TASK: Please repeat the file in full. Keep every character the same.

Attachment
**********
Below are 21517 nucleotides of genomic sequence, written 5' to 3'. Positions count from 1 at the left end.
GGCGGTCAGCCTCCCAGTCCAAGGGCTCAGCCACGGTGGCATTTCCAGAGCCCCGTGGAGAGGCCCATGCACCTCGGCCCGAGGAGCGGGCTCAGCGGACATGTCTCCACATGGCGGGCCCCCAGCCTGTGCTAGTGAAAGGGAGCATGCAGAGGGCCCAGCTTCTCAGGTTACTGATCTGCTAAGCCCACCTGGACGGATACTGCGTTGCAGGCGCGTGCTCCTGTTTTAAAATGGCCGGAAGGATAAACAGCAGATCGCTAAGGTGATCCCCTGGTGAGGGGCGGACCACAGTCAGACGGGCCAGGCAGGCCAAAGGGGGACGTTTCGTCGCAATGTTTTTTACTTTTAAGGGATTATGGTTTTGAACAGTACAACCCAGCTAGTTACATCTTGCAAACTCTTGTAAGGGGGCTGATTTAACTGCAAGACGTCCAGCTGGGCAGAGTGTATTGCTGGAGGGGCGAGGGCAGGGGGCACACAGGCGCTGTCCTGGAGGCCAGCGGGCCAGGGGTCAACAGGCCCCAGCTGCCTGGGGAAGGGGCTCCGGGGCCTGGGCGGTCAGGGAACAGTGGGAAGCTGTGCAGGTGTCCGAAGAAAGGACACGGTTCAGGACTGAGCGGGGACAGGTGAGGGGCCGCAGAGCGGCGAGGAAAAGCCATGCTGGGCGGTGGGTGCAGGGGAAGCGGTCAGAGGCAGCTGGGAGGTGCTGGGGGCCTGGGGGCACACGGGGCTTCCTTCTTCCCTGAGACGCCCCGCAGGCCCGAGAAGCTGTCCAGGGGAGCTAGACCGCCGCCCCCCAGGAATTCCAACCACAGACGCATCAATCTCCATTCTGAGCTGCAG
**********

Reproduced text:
Below are 21517 nucleotides of genomic sequence, written 5' to 3'. Positions count from 1 at the left end.
GGCGGTCAGCCTCCCAGTCCAAGGGCTCAGCCACGGTGGCATTTCCAGAGCCCCGTGGAGAGGCCCATGCACCTCGGCCCGAGGAGCGGGCTCAGCGGACATGTCTCCACATGGCGGGCCCCCAGCCTGTGCTAGTGAAAGGGAGCATGCAGAGGGCCCAGCTTCTCAGGTTACTGATCTGCTAAGCCCACCTGGACGGATACTGCGTTGCAGGCGCGTGCTCCTGTTTTAAAATGGCCGGAAGGATAAACAGCAGATCGCTAAGGTGATCCCCTGGTGAGGGGCGGACCACAGTCAGACGGGCCAGGCAGGCCAAAGGGGGACGTTTCGTCGCAATGTTTTTTACTTTTAAGGGATTATGGTTTTGAACAGTACAACCCAGCTAGTTACATCTTGCAAACTCTTGTAAGGGGGCTGATTTAACTGCAAGACGTCCAGCTGGGCAGAGTGTATTGCTGGAGGGGCGAGGGCAGGGGGCACACAGGCGCTGTCCTGGAGGCCAGCGGGCCAGGGGTCAACAGGCCCCAGCTGCCTGGGGAAGGGGCTCCGGGGCCTGGGCGGTCAGGGAACAGTGGGAAGCTGTGCAGGTGTCCGAAGAAAGGACACGGTTCAGGACTGAGCGGGGACAGGTGAGGGGCCGCAGAGCGGCGAGGAAAAGCCATGCTGGGCGGTGGGTGCAGGGGAAGCGGTCAGAGGCAGCTGGGAGGTGCTGGGGGCCTGGGGGCACACGGGGCTTCCTTCTTCCCTGAGACGCCCCGCAGGCCCGAGAAGCTGTCCAGGGGAGCTAGACCGCCGCCCCCCAGGAATTCCAACCACAGACGCATCAATCTCCATTCTGAGCTGCAG